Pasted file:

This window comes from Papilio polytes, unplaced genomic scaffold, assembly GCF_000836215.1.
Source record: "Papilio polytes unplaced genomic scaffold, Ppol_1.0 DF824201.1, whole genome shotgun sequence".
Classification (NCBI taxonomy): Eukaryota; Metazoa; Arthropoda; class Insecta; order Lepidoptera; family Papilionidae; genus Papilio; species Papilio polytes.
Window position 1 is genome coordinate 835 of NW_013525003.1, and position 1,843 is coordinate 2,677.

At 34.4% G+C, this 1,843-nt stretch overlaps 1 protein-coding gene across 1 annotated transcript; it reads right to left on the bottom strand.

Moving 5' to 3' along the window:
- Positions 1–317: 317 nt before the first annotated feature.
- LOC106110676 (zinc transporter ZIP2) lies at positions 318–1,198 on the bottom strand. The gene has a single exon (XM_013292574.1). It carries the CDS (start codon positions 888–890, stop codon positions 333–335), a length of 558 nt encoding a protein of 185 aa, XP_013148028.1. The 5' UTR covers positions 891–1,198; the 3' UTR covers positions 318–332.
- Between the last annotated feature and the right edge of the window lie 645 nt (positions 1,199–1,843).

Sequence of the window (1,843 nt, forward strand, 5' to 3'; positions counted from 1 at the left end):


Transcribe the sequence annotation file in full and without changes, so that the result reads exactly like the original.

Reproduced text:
This window comes from Papilio polytes, unplaced genomic scaffold, assembly GCF_000836215.1.
Source record: "Papilio polytes unplaced genomic scaffold, Ppol_1.0 DF824201.1, whole genome shotgun sequence".
Classification (NCBI taxonomy): Eukaryota; Metazoa; Arthropoda; class Insecta; order Lepidoptera; family Papilionidae; genus Papilio; species Papilio polytes.
Window position 1 is genome coordinate 835 of NW_013525003.1, and position 1,843 is coordinate 2,677.

At 34.4% G+C, this 1,843-nt stretch overlaps 1 protein-coding gene across 1 annotated transcript; it reads right to left on the bottom strand.

Moving 5' to 3' along the window:
- Positions 1–317: 317 nt before the first annotated feature.
- LOC106110676 (zinc transporter ZIP2) lies at positions 318–1,198 on the bottom strand. The gene has a single exon (XM_013292574.1). It carries the CDS (start codon positions 888–890, stop codon positions 333–335), a length of 558 nt encoding a protein of 185 aa, XP_013148028.1. The 5' UTR covers positions 891–1,198; the 3' UTR covers positions 318–332.
- Between the last annotated feature and the right edge of the window lie 645 nt (positions 1,199–1,843).

Sequence of the window (1,843 nt, forward strand, 5' to 3'; positions counted from 1 at the left end):